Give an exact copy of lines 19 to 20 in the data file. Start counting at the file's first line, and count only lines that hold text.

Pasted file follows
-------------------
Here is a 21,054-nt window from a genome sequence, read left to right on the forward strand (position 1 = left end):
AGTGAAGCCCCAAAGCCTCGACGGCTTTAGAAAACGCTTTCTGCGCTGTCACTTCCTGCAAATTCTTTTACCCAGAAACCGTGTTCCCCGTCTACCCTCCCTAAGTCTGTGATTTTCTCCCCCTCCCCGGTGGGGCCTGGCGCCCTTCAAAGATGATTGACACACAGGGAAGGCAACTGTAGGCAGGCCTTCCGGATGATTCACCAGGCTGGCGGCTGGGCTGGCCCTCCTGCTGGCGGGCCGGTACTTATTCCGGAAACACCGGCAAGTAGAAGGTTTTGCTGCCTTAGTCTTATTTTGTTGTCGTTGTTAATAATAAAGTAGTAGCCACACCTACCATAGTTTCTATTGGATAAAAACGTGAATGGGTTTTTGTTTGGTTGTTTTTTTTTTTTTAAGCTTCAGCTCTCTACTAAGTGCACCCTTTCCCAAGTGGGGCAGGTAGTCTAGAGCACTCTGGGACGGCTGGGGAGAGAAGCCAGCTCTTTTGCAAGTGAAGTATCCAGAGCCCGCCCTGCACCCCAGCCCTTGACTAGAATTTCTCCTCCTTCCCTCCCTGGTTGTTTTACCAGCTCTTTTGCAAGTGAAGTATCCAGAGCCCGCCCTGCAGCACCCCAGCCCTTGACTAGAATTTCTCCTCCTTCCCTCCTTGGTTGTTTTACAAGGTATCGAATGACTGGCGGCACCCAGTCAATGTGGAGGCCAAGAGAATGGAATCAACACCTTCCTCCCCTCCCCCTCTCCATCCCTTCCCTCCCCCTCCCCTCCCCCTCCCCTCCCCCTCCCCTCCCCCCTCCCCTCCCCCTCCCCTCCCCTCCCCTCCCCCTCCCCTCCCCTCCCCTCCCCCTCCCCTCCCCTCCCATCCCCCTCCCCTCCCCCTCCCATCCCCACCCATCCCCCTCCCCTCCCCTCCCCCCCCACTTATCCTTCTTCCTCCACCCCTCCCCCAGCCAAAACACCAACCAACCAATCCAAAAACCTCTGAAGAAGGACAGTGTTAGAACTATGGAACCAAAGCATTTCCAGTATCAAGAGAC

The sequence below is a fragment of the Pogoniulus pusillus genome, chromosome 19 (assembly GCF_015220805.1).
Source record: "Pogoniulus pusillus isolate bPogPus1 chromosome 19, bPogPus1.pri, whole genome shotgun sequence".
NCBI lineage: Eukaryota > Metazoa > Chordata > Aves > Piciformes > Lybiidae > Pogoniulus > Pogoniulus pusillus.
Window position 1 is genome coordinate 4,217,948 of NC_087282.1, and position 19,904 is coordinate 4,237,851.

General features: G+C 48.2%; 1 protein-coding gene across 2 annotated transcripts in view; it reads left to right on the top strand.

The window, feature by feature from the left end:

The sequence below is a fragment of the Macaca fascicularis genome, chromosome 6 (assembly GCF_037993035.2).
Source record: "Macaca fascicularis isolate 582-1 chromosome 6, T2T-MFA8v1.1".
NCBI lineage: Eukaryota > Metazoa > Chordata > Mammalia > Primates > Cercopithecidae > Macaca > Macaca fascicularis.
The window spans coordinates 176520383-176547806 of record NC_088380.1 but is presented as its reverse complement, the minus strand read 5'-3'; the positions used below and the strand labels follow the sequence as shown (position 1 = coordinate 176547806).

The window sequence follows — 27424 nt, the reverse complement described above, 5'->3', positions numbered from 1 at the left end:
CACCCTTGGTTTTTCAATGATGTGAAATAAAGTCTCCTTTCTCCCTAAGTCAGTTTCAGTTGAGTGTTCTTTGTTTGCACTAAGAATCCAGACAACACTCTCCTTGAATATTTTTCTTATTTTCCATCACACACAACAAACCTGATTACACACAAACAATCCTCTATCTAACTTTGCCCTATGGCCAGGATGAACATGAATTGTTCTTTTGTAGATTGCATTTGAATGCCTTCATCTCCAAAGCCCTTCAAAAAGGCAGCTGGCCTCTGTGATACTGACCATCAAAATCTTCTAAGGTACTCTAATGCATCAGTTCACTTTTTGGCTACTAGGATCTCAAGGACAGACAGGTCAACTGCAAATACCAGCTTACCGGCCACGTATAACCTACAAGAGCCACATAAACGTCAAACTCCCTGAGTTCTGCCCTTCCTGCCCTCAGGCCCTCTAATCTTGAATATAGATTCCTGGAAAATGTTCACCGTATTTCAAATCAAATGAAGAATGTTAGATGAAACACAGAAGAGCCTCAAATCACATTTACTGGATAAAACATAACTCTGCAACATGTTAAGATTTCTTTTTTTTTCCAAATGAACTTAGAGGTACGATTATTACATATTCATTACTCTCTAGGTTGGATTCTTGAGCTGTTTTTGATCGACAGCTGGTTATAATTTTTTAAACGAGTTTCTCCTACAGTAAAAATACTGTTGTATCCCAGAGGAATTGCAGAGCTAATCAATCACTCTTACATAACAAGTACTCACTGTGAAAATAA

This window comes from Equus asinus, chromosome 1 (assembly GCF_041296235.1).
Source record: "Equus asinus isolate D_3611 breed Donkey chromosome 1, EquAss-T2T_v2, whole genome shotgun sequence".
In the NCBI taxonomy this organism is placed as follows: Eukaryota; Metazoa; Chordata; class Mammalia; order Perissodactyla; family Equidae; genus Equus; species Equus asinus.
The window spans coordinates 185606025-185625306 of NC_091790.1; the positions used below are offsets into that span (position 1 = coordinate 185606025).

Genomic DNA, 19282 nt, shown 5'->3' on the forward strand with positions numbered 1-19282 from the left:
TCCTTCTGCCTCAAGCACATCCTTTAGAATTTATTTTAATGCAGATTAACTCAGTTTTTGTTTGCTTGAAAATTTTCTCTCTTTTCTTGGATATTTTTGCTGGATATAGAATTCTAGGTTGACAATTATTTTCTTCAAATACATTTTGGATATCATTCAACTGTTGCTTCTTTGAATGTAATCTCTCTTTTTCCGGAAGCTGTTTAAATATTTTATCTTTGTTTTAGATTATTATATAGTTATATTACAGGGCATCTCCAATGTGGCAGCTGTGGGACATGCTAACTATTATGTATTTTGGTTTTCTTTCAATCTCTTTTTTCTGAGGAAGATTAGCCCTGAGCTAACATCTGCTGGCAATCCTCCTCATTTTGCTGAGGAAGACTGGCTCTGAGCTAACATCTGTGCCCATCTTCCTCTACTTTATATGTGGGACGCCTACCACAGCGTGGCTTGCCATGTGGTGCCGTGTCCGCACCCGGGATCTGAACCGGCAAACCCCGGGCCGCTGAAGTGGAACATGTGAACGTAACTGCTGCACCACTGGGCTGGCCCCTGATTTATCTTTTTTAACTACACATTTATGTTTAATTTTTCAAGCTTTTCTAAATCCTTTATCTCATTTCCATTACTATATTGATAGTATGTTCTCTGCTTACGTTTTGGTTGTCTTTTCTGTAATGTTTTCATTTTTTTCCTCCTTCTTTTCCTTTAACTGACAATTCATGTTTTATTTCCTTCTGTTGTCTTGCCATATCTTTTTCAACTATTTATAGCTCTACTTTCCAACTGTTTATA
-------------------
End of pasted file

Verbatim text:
Genomic DNA, 19282 nt, shown 5'->3' on the forward strand with positions numbered 1-19282 from the left:
TCCTTCTGCCTCAAGCACATCCTTTAGAATTTATTTTAATGCAGATTAACTCAGTTTTTGTTTGCTTGAAAATTTTCTCTCTTTTCTTGGATATTTTTGCTGGATATAGAATTCTAGGTTGACAATTATTTTCTTCAAATACATTTTGGATATCATTCAACTGTTGCTTCTTTGAATGTAATCTCTCTTTTTCCGGAAGCTGTTTAAATATTTTATCTTTGTTTTAGATTATTATATAGTTATATTACAGGGCATCTCCAATGTGGCAGCTGTGGGACATGCTAACTATTATGTATTTTGGTTTTCTTTCAATCTCTTTTTTCTGAGGAAGATTAGCCCTGAGCTAACATCTGCTGGCAATCCTCCTCATTTTGCTGAGGAAGACTGGCTCTGAGCTAACATCTGTGCCCATCTTCCTCTACTTTATATGTGGGACGCCTACCACAGCGTGGCTTGCCATGTGGTGCCGTGTCCGCACCCGGGATCTGAACCGGCAAACCCCGGGCCGCTGAAGTGGAACATGTGAACGTAACTGCTGCACCACTGGGCTGGCCCCTGATTTATCTTTTTTAACTACACATTTATGTTTAATTTTTCAAGCTTTTCTAAATCCTTTATCTCATTTCCATTACTATATTGATAGTATGTTCTCTGCTTACGTTTTGGTTGTCTTTTCTGTAATGTTTTCATTTTTTTCCTCCTTCTTTTCCTTTAACTGACAATTCATGTTTTATTTCCTTCTGTTGTCTTGCCATATCTTTTTCAACTATTTATAGCTCTACTTTCCAACTGTTTATA